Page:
Audit: Some National Guard soldiers overpaid during Hurricane Matthew relief efforts

<div class="meta image-caption"><div class="origin-logo origin-image none"><span>none</span></div><span class="caption-text">Shaina and Cleveland Williams' house barely survived the first flood in Cumberland County last week. The bottom photo is what Hurricane Matthew did. (ABC11 Photojournalist Lou Guilette)</span></div>
A recent audit by the state of North Carolina has found that some National Guard soldiers who assisted in Hurricane Matthew relief efforts were overpaid.

Auditors found that the Department of Public Safety used incorrect active duty pay rates to pay those who assisted in the aftermath.

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The department processed 4,354 payments totaling $1.7 million for 1,285 National Guard soldiers, the report stated.

When officials recalculated wage payments to the 1,285 soldiers, the recalculations identified 1,166 (90.7 percent) soldiers were paid in error, resulting in a $38,559 (2.3 percent) net overpayment.

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Auditors said the overpayments could have been used for other Hurricane Matthew disaster assistance related purposes.

"The errors occurred because the National Guard, a division of the Department, did not have procedures in place to ensure the correct rates were used," the report read. "The Department used the State Active Duty system to make the payments. However, review and verification procedures were not in place to ensure that the correct military pay tables (1) were obtained and entered timely in the State Active Duty system."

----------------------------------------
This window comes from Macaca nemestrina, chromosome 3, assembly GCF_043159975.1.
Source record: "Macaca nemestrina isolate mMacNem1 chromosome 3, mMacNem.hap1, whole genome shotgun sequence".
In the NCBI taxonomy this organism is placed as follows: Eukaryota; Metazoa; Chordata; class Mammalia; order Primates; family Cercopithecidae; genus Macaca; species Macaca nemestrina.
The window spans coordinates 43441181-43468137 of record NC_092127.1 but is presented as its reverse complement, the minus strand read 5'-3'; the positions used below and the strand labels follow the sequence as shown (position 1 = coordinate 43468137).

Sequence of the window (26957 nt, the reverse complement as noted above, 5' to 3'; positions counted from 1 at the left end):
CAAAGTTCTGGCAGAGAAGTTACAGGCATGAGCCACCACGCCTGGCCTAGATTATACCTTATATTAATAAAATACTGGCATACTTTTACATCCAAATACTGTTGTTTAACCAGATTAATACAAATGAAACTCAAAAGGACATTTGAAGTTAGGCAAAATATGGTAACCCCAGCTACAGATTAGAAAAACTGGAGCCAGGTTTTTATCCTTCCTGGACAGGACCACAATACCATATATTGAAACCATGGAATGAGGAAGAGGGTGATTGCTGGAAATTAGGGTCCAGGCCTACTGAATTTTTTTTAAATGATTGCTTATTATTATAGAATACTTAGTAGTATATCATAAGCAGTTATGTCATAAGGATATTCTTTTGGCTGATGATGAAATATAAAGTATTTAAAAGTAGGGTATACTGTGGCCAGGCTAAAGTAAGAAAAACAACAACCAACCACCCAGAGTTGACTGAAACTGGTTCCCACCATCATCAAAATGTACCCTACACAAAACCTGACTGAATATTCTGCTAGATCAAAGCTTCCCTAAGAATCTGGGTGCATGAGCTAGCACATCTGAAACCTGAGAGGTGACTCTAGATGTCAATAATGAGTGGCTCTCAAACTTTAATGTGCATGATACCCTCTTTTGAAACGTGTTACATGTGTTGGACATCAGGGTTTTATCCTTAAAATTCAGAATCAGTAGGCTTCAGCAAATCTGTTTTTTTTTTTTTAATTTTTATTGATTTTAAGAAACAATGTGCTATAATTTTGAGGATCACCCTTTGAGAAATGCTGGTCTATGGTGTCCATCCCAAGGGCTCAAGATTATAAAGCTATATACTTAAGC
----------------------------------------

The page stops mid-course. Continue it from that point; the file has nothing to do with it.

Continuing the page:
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State law establishes the active duty pay rate for Department use as:

"The militia of the State, both officers and enlisted personnel, when called into the service of the State by the Governor shall receive the same pay as when called or ordered into the service of the United States, and shall be rationed or paid the equivalent thereof, provided that no officer or enlisted personnel shall receive less than 18 times the minimum hourly wage per day."

Officials have not said if the soldiers would be required to repay the funds, which would average out to about $33 per person.
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